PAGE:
(Bloomberg) -- GSK Plc and Pfizer Inc. are on pace to sell a combined $2 billion of their new RSV vaccines for older adults this year, more than five times what analysts had expected, according to Bloomberg Intelligence.
Early data from US prescription sales for GSK’s Arexvy and Pfizer’s Abrysvo show the shots are in higher demand than expected, BI analyst John Murphy wrote in a research note. If that rate is sustained, up to 6.5 million patients will be injected this year in the US alone.
The two RSV vaccines for people 60 and older have been on the market for a little over two months after scientists worked for six decades to develop immunization against the common, but sometimes deadly, respiratory syncytial virus. Global sales for adult RSV shots are expected to reach $10 billion by 2032, according to Bloomberg Intelligence.
Analyst estimates of $340 million in 2023 revenue for both adult RSV vaccines “seems out of whack with the early prescription data we’ve analyzed,” Murphy writes in his research note.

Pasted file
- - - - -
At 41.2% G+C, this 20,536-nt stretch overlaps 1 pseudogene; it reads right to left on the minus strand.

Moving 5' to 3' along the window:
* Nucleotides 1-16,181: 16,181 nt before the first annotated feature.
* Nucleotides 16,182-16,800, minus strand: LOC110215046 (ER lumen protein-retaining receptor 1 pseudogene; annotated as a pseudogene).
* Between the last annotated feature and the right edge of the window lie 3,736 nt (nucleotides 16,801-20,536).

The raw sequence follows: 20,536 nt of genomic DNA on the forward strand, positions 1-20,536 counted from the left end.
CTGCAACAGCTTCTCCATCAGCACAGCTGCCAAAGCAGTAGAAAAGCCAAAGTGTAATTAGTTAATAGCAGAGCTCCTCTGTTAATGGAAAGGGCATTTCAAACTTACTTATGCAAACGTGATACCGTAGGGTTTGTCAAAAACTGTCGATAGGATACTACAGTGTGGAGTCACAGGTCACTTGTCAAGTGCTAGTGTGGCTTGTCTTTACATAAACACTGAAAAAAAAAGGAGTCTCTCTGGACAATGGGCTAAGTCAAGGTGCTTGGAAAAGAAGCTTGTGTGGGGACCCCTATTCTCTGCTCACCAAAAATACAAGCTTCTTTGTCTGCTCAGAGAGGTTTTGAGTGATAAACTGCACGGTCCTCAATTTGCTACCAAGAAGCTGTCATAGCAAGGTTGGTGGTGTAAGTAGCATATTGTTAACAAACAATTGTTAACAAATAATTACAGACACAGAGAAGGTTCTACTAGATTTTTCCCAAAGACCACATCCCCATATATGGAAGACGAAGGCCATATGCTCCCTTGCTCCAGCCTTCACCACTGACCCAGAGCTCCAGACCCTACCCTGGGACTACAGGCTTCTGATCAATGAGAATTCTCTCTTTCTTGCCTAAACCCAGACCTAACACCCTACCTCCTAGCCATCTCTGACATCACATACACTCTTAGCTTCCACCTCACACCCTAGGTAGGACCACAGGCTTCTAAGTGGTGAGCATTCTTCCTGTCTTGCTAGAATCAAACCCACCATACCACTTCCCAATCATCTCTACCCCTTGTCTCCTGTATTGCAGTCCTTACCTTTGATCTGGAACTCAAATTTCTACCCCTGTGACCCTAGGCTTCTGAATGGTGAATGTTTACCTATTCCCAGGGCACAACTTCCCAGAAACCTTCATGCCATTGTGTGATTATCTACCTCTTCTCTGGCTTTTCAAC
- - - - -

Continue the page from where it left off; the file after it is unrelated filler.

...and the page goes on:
In addition to the two adult vaccines approved for use this year, Pfizer, Sanofi and AstraZeneca Plc received US Food and Drug Administration approval for RSV immunizations for infants.
GSK Beats Pfizer
In the US alone, Murphy expects GSK to sell about $1.1 billion of its adult vaccine in 2023, while Pfizer will bring in $680 million. Globally, analysts expect GSK revenue of $269 million from the shot this year, and Pfizer to only take in $71 million, a “stark contrast,” Murphy writes.
GSK is likely beating Pfizer due to a major ad campaign starring ex-NBA star Earvin “Magic’” Johnson and a simpler dosing process, Murphy writes. He said Pfizer may also be more focused on its much larger Covid-19 franchise.
Pfizer could use a win as it struggles with months of sluggish demand for its Covid products. Its shares have fallen 35% this year, the most among the five biggest US pharmaceutical companies.
Discovered in 1956, RSV is a leading cause of infant hospitalization and can also prove dangerous for the elderly. The virus affects an estimated 64 million people globally and causes 160,000 deaths each year, according to the US National Institute of Allergy and Infectious Diseases.
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